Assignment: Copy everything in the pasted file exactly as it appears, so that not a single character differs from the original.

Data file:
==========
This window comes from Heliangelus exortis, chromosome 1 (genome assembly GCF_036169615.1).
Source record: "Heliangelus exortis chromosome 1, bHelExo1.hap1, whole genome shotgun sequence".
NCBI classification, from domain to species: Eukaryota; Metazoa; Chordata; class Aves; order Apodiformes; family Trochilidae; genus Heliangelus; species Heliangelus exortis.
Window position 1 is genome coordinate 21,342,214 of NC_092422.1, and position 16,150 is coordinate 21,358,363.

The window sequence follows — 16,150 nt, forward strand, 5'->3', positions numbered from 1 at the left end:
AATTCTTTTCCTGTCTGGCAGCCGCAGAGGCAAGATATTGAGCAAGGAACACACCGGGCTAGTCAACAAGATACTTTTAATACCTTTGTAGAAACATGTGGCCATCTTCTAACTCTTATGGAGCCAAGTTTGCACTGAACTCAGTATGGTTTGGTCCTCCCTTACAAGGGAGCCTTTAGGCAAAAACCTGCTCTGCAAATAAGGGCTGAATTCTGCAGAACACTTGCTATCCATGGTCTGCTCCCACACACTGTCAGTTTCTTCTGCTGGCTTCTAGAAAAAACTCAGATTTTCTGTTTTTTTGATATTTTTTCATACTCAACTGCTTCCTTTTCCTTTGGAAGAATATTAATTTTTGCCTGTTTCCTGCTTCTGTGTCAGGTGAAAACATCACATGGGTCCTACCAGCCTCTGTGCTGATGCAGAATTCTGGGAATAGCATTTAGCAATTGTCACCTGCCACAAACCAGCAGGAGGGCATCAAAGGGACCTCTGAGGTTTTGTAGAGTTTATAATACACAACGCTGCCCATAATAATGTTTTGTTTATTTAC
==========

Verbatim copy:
This window comes from Heliangelus exortis, chromosome 1 (genome assembly GCF_036169615.1).
Source record: "Heliangelus exortis chromosome 1, bHelExo1.hap1, whole genome shotgun sequence".
NCBI classification, from domain to species: Eukaryota; Metazoa; Chordata; class Aves; order Apodiformes; family Trochilidae; genus Heliangelus; species Heliangelus exortis.
Window position 1 is genome coordinate 21,342,214 of NC_092422.1, and position 16,150 is coordinate 21,358,363.

The window sequence follows — 16,150 nt, forward strand, 5'->3', positions numbered from 1 at the left end:
AATTCTTTTCCTGTCTGGCAGCCGCAGAGGCAAGATATTGAGCAAGGAACACACCGGGCTAGTCAACAAGATACTTTTAATACCTTTGTAGAAACATGTGGCCATCTTCTAACTCTTATGGAGCCAAGTTTGCACTGAACTCAGTATGGTTTGGTCCTCCCTTACAAGGGAGCCTTTAGGCAAAAACCTGCTCTGCAAATAAGGGCTGAATTCTGCAGAACACTTGCTATCCATGGTCTGCTCCCACACACTGTCAGTTTCTTCTGCTGGCTTCTAGAAAAAACTCAGATTTTCTGTTTTTTTGATATTTTTTCATACTCAACTGCTTCCTTTTCCTTTGGAAGAATATTAATTTTTGCCTGTTTCCTGCTTCTGTGTCAGGTGAAAACATCACATGGGTCCTACCAGCCTCTGTGCTGATGCAGAATTCTGGGAATAGCATTTAGCAATTGTCACCTGCCACAAACCAGCAGGAGGGCATCAAAGGGACCTCTGAGGTTTTGTAGAGTTTATAATACACAACGCTGCCCATAATAATGTTTTGTTTATTTAC